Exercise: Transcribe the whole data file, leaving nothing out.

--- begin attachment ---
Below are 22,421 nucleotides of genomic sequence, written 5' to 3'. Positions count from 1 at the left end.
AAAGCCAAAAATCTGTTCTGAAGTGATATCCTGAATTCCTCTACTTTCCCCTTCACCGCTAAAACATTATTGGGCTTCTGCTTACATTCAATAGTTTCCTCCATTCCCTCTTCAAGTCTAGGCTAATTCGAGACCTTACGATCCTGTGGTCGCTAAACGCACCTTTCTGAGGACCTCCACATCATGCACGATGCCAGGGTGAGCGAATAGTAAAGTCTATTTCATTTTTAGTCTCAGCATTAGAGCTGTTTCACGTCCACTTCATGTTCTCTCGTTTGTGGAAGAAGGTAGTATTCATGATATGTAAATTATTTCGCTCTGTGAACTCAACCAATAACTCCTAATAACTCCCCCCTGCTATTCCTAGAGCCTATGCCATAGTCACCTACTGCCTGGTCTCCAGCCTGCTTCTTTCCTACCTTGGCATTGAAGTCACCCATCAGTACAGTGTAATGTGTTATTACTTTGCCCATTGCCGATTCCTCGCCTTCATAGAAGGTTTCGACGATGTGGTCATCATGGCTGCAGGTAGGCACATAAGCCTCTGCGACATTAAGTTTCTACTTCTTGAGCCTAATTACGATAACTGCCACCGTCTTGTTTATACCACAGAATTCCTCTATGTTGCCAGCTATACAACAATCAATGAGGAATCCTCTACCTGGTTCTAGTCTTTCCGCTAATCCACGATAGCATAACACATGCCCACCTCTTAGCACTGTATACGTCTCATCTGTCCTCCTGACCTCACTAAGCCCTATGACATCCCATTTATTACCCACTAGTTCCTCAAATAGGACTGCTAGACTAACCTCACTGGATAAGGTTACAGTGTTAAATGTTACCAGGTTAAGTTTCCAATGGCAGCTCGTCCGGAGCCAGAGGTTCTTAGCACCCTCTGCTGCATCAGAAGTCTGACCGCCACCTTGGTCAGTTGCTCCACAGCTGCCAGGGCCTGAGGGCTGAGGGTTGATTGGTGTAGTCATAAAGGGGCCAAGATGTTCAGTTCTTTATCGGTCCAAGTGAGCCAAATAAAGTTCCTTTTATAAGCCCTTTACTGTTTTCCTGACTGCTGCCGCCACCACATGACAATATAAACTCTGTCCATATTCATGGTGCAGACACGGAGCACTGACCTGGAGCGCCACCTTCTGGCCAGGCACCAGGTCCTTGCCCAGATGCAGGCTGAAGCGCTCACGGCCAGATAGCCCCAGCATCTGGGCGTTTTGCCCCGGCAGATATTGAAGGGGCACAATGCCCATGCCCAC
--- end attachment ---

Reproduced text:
Below are 22,421 nucleotides of genomic sequence, written 5' to 3'. Positions count from 1 at the left end.
AAAGCCAAAAATCTGTTCTGAAGTGATATCCTGAATTCCTCTACTTTCCCCTTCACCGCTAAAACATTATTGGGCTTCTGCTTACATTCAATAGTTTCCTCCATTCCCTCTTCAAGTCTAGGCTAATTCGAGACCTTACGATCCTGTGGTCGCTAAACGCACCTTTCTGAGGACCTCCACATCATGCACGATGCCAGGGTGAGCGAATAGTAAAGTCTATTTCATTTTTAGTCTCAGCATTAGAGCTGTTTCACGTCCACTTCATGTTCTCTCGTTTGTGGAAGAAGGTAGTATTCATGATATGTAAATTATTTCGCTCTGTGAACTCAACCAATAACTCCTAATAACTCCCCCCTGCTATTCCTAGAGCCTATGCCATAGTCACCTACTGCCTGGTCTCCAGCCTGCTTCTTTCCTACCTTGGCATTGAAGTCACCCATCAGTACAGTGTAATGTGTTATTACTTTGCCCATTGCCGATTCCTCGCCTTCATAGAAGGTTTCGACGATGTGGTCATCATGGCTGCAGGTAGGCACATAAGCCTCTGCGACATTAAGTTTCTACTTCTTGAGCCTAATTACGATAACTGCCACCGTCTTGTTTATACCACAGAATTCCTCTATGTTGCCAGCTATACAACAATCAATGAGGAATCCTCTACCTGGTTCTAGTCTTTCCGCTAATCCACGATAGCATAACACATGCCCACCTCTTAGCACTGTATACGTCTCATCTGTCCTCCTGACCTCACTAAGCCCTATGACATCCCATTTATTACCCACTAGTTCCTCAAATAGGACTGCTAGACTAACCTCACTGGATAAGGTTACAGTGTTAAATGTTACCAGGTTAAGTTTCCAATGGCAGCTCGTCCGGAGCCAGAGGTTCTTAGCACCCTCTGCTGCATCAGAAGTCTGACCGCCACCTTGGTCAGTTGCTCCACAGCTGCCAGGGCCTGAGGGCTGAGGGTTGATTGGTGTAGTCATAAAGGGGCCAAGATGTTCAGTTCTTTATCGGTCCAAGTGAGCCAAATAAAGTTCCTTTTATAAGCCCTTTACTGTTTTCCTGACTGCTGCCGCCACCACATGACAATATAAACTCTGTCCATATTCATGGTGCAGACACGGAGCACTGACCTGGAGCGCCACCTTCTGGCCAGGCACCAGGTCCTTGCCCAGATGCAGGCTGAAGCGCTCACGGCCAGATAGCCCCAGCATCTGGGCGTTTTGCCCCGGCAGATATTGAAGGGGCACAATGCCCATGCCCAC